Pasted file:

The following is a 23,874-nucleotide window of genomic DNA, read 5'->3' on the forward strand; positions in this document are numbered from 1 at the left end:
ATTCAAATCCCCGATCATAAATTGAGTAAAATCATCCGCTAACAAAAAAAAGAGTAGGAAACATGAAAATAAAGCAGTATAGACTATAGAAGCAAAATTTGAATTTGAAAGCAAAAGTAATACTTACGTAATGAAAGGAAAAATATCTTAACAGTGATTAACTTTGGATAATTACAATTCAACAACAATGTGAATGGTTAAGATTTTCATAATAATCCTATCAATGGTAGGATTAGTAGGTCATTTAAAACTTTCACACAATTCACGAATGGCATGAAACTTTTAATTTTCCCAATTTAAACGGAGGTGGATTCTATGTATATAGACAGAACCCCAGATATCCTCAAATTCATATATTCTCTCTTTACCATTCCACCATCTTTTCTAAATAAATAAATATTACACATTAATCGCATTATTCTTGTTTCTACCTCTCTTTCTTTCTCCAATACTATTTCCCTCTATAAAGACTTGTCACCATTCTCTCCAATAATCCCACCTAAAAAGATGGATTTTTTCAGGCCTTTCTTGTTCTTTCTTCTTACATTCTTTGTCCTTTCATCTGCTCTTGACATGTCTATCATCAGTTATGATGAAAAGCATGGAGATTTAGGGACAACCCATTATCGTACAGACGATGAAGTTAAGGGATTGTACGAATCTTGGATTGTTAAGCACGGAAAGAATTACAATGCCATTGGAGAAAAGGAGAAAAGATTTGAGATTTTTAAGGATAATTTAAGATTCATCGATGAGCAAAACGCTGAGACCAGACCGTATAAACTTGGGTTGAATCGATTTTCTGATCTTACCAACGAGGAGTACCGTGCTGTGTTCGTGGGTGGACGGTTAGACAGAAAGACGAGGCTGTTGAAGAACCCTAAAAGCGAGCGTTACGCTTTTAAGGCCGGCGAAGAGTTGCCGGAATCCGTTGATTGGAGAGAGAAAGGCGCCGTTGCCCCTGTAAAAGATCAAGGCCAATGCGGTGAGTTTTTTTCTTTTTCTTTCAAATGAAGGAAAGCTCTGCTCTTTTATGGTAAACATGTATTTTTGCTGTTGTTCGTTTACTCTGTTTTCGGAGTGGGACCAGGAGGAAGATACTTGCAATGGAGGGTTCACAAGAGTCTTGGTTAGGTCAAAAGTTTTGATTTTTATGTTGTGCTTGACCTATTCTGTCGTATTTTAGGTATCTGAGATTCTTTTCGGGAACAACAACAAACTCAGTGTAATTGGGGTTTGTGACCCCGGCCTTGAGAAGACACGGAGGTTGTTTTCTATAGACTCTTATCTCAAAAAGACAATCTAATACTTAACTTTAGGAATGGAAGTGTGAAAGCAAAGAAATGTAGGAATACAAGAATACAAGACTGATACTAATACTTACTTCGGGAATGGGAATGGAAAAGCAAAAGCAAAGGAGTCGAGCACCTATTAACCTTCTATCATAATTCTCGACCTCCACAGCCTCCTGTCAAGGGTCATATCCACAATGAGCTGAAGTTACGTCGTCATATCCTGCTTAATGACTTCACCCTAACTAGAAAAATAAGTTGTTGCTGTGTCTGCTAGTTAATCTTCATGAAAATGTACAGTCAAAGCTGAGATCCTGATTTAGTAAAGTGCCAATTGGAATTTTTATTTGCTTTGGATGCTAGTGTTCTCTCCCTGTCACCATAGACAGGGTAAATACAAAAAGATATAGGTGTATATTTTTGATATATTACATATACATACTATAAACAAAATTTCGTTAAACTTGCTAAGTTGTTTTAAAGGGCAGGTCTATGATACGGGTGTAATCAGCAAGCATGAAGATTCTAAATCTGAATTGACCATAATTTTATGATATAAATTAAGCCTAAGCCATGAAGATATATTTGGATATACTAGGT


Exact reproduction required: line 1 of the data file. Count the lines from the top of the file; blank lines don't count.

The following is a 23,874-nucleotide window of genomic DNA, read 5'->3' on the forward strand; positions in this document are numbered from 1 at the left end: